We took Florida’s best shot and the defense acquitted itself respectably – especially for the first three quarters. The offense, by contrast, provided a beautiful first quarter drive – and then fizzled the rest of the night. Once Florida could study the tight end sets, the Gators basically had solved the riddle. I am tired of beating the horse – and besides, the horse is dead – but it really comes back to who our OC wants us to be on offense. His philosophy is to pocket pass, run north-south and, in a perfect world, throw downfield timing patterns. He may humor us with misdirection and QB roll-outs on date night, but basically it is just not who he is. And against good SEC defenses – and Florida’s defense is studded with future NFLers – we can expect about what we got last Saturday night.
McCrary was excellent on the TD drive – but Florida decided to hit him in the pocket every chance it could after that score. The tactic eventually took a toll. Ralph Webb did not have his best outing – his two costly fumbles were the story of the game. Some of the difficulty running is the predictable play calling, but credit is due to the very strong Gator defense. Given our difficulties on the ground, I was left wondering why Jerron Seymour did not get a chance to carry the ball. All he did was score three touchdowns against the Gators in Gainesville last year.
Patton Robinette looked sharp in late relief work – he was 7 of 10. McCrary was 14 of 35 with two INTs versus the first team D. Latevius Rayford caught 8 balls, and Scheu and Dudchock hauled in five apiece. The offense was not a total loss – we had 17 first downs. But the four turnovers were deadly and we did not fool the Gators after the first quarter – 10 points will not win many SEC games.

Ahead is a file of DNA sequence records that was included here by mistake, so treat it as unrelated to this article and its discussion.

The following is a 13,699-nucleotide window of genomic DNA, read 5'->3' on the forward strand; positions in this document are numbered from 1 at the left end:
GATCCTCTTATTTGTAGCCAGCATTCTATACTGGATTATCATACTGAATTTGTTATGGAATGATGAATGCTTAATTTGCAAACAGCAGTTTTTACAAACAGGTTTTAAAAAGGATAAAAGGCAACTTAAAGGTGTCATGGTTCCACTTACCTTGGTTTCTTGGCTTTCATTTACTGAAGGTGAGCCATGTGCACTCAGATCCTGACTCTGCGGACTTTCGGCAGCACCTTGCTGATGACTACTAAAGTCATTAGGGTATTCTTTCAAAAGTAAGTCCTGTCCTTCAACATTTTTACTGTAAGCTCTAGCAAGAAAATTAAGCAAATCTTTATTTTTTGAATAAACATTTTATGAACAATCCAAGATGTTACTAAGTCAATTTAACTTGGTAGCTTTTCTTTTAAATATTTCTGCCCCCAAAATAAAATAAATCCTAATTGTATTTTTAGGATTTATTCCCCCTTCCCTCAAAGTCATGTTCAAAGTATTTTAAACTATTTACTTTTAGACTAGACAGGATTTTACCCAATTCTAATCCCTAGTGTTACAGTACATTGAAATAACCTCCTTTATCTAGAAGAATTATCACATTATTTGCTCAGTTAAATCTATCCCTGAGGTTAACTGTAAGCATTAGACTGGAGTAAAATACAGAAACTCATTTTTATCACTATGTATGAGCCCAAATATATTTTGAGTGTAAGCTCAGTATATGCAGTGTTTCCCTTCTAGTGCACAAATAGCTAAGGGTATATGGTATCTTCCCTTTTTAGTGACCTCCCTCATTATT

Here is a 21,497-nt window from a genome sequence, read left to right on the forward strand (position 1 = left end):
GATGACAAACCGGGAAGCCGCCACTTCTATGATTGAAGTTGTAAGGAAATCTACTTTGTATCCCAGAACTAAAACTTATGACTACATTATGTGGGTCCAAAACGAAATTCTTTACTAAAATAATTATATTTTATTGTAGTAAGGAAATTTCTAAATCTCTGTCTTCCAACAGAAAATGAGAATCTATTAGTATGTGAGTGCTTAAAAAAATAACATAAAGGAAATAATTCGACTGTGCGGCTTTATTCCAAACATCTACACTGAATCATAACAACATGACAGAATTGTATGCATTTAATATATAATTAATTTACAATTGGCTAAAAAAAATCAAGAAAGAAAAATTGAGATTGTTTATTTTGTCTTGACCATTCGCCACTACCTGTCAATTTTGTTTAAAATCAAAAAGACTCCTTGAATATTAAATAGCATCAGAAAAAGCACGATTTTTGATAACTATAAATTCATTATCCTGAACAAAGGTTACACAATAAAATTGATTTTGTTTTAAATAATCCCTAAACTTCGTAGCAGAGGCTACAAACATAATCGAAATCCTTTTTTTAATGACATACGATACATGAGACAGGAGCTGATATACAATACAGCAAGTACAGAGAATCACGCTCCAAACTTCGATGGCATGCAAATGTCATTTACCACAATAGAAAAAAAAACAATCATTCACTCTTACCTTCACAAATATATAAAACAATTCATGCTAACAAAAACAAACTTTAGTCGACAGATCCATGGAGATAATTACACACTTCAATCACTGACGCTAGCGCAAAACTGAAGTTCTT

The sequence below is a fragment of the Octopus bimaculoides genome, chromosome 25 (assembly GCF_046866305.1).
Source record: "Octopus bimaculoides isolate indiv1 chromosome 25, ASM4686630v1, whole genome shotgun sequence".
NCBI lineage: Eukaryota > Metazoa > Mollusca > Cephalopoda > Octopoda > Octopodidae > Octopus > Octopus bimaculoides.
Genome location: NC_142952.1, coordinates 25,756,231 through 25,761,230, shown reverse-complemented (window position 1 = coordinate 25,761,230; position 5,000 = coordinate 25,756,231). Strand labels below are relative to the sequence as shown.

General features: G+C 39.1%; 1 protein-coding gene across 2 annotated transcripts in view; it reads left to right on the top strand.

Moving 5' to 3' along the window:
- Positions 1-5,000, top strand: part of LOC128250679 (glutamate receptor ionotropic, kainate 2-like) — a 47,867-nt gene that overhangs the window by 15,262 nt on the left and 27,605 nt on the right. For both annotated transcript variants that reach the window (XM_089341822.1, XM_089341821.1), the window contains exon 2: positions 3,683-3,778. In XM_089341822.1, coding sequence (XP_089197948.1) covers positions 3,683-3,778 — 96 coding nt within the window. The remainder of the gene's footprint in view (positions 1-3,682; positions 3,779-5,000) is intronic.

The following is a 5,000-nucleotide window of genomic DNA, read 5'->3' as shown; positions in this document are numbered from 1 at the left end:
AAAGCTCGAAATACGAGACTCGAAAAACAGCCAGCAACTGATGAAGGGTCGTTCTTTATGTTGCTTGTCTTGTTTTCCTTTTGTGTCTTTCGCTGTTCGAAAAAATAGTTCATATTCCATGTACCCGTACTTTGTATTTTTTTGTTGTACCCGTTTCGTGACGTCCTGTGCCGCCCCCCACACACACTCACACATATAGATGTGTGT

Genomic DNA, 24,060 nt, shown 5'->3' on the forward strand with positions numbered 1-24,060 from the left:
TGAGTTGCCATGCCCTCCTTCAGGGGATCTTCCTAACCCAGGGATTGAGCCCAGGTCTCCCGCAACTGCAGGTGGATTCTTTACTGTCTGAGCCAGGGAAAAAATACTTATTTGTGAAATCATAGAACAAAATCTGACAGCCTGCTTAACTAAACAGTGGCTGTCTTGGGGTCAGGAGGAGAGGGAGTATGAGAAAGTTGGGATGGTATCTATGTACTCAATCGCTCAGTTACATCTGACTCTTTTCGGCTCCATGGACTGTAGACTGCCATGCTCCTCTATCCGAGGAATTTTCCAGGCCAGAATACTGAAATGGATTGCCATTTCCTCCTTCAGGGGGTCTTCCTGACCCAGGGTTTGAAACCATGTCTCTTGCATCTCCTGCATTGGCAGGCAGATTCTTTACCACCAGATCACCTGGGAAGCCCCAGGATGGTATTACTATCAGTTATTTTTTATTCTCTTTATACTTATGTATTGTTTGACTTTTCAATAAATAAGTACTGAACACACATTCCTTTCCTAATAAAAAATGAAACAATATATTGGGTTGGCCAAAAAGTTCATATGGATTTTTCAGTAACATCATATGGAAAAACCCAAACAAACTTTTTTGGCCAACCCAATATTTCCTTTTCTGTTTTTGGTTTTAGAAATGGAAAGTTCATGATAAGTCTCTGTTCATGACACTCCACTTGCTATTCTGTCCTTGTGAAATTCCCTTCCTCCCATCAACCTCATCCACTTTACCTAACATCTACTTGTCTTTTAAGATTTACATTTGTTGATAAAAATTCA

With the Florida loss we can say good-bye to the bowl streak at 3, the November win streak at 10, and the useful pre-bowl practice sessions to which we have grown accustomed. We made progress after the last bye and hopefully we will take another step forward this week. Here is my wish list for the final two games:
- just once this year I would like to see us open the game and run until we are stopped. Last Saturday after our opening 21 yard gash, without being stopped, we turned to the throw (and threw at Hargreaves, no less); two plays later, we punted;
- running for the edges instead of always north and south – our ground attack has been surprisingly good considering opponents know they don’t have to worry about the edges. Imagine what might happen if we made the entire field a running option?
- rolling out the QB and encouraging him to run – we love to strand our signal caller in the pocket and it is pretty clear McCrary has been instructed to run as a last resort. There were several plays against Florida where he could have picked up significant yardage with his legs and chose not to. Again, leaving the QB in the same spot makes him a sitting duck on blitzes – and it is worse when we fall behind (which seems like always.)
- an end to the three man rush on third down. I love our defensive talent, but we have been sub-par in blitzing and sacking opposing QBs. When we rush only three it is even worse. Eventually, an SEC quarterback finds an open receiver after five seconds. This hurt us last Saturday – and it is a root problem in our third down conversion stats.
- a way to force turnovers. It is inexplicable how often a ball on the turf goes to the other team (or slides out of bounds.) It is beyond bad luck. We need to force turnovers – blitzing effectively would be a start. The fear factor for opposing QBs remains relatively low – so they routinely turn in poised, effective “above normal” performances. As Mike Tyson said, “Everybody has a plan until they get punched in the nose.” Our basic philosophy seems to ensure that our QB gets punched a lot more often than our opponent’s.